• Drowsiness
  • Dizziness
  • Depression
  • Confusion
  • Difficulty speaking
  • Constipation
  • Poor coordination
  • Weakness
  • Appetite changes

Side effects can be more severe in older adults. People aged 65 and older who take benzodiazepines are at an increased risk of confusion, difficulty thinking clearly, falls, and motor vehicle accidents.

Key Differences Between Xanax and Ativan

There are many similarities between Ativan and Xanax, including their common side effects, uses, and drug interactions. However, there are some key differences between the two.

The primary difference between Ativan and Xanax is that Ativan has a longer half-life. It acts more slowly in the body and is metabolized at a slower rate. While it takes longer to kick in, the effects last longer than those of Xanax do. As a result, people have to take Xanax more frequently than they do Ativan.

When taken orally, Xanax reaches its highest concentration after 1-2 hours, but Ativan doesn’t reach peak concentration until two hours. The half-life of Xanax is 11.2 while the half-life of Ativan is between 12-18 hours.[2,3]

Since Ativan has a longer half-life, it also stays in the human body longer. A single dose of Ativan can take about 2-4 days to leave the body while a single dose of Xanax can be out of your system within two days.

Is Xanax or Ativan More Addictive?

Both Xanax (alprazolam) and Ativan (lorazepam) belong to the benzodiazepine class of medications, which are known for their potential to cause dependence and addiction when used improperly or for prolonged periods. However, Xanax has a faster onset of action and a shorter duration compared to Ativan. This rapid onset can contribute to a higher risk of addiction because users may experience more immediate relief and therefore be more likely to seek repeated use.

Long-term benzodiazepine use, even when used as prescribed, can lead to the development of physical dependence.[5] People who are physically dependent will experience withdrawal symptoms if they suddenly stop taking benzodiazepines. Benzodiazepine withdrawal can be potentially life-threatening, so you should never stop taking Xanax or Ativan cold turkey. Always seek guidance from your doctor or a medical detox center.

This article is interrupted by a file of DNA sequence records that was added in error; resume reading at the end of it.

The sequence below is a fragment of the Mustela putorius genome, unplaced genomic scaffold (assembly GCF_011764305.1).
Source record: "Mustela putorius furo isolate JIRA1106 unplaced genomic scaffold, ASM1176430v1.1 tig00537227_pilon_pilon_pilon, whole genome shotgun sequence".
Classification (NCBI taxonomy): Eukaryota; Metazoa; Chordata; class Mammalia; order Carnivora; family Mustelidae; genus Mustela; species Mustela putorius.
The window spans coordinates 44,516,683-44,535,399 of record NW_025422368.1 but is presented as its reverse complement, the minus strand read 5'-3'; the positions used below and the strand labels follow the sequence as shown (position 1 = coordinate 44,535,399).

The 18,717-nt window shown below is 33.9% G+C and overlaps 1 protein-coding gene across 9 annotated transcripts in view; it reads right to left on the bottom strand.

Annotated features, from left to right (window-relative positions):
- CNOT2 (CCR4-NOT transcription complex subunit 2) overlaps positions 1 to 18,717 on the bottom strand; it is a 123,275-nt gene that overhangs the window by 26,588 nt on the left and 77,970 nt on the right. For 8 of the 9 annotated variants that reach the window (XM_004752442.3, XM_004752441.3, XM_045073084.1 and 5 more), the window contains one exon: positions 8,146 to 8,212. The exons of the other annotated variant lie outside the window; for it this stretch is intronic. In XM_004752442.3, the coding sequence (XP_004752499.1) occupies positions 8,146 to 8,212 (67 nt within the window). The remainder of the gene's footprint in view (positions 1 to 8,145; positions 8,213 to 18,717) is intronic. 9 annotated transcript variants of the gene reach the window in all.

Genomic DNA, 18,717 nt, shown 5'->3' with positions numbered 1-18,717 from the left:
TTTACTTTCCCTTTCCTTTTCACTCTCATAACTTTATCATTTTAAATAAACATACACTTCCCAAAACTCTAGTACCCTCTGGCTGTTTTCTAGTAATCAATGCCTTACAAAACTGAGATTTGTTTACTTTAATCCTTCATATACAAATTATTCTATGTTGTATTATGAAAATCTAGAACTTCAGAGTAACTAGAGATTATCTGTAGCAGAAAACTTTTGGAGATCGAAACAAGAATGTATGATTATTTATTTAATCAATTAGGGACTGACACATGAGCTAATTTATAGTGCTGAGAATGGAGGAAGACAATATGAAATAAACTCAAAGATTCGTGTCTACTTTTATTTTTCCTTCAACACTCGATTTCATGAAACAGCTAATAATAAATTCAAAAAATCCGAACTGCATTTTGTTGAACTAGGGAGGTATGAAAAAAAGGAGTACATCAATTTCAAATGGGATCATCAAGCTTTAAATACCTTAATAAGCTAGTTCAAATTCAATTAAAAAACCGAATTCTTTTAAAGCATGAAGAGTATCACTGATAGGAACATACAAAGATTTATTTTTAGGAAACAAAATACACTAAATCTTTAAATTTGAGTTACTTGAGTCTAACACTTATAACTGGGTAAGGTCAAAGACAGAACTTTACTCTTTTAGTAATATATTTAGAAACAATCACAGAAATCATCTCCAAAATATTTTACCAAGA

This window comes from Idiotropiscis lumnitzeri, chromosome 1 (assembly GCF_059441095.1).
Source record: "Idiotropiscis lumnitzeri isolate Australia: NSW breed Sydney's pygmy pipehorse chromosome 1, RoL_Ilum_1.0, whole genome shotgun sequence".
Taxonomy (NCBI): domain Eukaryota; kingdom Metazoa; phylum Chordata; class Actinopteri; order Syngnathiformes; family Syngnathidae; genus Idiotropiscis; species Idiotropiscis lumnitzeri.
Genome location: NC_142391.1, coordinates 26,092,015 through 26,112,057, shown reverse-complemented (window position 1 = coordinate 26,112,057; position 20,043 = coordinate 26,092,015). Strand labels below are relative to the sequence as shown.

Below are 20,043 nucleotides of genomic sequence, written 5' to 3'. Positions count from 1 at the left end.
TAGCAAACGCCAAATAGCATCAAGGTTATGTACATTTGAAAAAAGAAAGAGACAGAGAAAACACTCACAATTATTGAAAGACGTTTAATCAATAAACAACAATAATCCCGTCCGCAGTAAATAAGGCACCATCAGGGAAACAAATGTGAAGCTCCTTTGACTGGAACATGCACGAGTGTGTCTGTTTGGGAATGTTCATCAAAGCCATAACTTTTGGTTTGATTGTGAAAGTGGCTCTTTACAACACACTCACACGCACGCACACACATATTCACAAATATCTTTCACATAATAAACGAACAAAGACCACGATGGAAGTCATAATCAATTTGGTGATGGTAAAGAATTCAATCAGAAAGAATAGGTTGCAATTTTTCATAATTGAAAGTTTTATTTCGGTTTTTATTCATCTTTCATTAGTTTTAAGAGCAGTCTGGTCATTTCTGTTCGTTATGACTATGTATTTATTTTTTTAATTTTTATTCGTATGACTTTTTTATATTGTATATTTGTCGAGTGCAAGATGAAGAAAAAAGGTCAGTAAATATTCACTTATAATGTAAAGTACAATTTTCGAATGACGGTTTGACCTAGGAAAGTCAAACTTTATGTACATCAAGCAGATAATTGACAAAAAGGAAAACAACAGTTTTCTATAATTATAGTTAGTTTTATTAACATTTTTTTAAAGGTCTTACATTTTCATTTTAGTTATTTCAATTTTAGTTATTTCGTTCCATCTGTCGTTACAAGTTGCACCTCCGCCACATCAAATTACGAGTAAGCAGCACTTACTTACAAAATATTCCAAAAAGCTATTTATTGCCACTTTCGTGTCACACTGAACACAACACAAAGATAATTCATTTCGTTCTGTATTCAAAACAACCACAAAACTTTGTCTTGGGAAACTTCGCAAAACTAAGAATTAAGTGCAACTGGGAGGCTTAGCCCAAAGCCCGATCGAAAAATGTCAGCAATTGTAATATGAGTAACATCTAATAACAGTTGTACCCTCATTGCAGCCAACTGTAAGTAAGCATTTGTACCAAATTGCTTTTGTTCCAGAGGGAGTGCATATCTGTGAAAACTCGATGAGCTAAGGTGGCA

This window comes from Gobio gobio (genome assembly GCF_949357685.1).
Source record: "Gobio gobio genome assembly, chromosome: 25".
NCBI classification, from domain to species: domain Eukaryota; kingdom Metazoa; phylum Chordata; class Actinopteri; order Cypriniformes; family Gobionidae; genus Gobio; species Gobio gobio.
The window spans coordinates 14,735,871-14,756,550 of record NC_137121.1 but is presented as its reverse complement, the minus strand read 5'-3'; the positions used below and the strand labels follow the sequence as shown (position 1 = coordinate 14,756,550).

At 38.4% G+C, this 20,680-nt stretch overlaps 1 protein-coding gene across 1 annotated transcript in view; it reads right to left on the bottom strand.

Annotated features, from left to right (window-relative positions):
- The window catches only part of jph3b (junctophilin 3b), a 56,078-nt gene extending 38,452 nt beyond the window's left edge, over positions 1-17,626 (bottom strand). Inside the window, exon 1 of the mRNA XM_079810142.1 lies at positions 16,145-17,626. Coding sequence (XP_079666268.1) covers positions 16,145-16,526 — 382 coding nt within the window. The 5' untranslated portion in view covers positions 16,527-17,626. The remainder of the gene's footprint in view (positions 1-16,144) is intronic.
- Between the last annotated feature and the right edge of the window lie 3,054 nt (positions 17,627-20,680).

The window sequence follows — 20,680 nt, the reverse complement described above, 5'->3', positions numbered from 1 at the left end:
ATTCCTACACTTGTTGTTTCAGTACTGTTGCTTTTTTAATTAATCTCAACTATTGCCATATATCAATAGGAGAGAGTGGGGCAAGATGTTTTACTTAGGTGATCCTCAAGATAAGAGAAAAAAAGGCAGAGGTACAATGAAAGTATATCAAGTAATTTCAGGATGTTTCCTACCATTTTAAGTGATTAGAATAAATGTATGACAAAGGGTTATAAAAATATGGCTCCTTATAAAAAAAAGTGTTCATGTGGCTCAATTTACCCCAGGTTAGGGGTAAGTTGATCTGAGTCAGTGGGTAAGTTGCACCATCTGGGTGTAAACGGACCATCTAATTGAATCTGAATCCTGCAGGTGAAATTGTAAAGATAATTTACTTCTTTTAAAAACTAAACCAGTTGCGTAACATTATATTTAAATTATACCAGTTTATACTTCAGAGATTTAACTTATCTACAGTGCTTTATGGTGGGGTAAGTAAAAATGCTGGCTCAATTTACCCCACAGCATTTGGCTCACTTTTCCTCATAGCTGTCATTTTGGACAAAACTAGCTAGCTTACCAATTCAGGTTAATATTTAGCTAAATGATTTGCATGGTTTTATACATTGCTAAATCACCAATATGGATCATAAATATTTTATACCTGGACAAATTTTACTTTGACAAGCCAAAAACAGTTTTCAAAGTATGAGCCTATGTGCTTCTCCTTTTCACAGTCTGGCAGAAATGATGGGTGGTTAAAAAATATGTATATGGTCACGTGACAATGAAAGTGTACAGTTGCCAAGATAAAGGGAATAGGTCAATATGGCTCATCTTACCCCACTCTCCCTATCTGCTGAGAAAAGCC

Find Help for Benzodiazepine Abuse

At First Step Behavioral Health, our benzodiazepine addiction treatment program begins with a medically-supported detox. Since benzodiazepine withdrawal can be serious and life-threatening, it is important to detox under close medical supervision. Our state-of-the-art detox facility is committed to ensuring the safety and comfort of clients as they begin their recovery journey.

After detox, clients transition to our inpatient or outpatient treatment programs where they receive comprehensive, evidence-based treatment tailored to their individual needs. Those who participate in our South Florida mental health and substance abuse treatment programs will have access to full amenities provided through our center, including excellent care, a wellness center, emotional support, and dual diagnosis treatment services.

To learn more about our benzodiazepine addiction treatment programs in Pompano Beach or get started with a confidential, risk-free assessment, please contact us today.


  1. National Institute on Drug Abuse (NIDA): What is the scope of prescription drug misuse in the United States?
  2. U.S. Food and Drug Administration (FDA): Ativan Injection (lorazepam injection) 
  3. National Institute of Health (NIH): Alprazolam
  4. United States Drug Enforcement Administration (DEA): Benzodiazepines
  5. Psychiatry Online: Benzodiazepine Use and Misuse Among Adults in the United States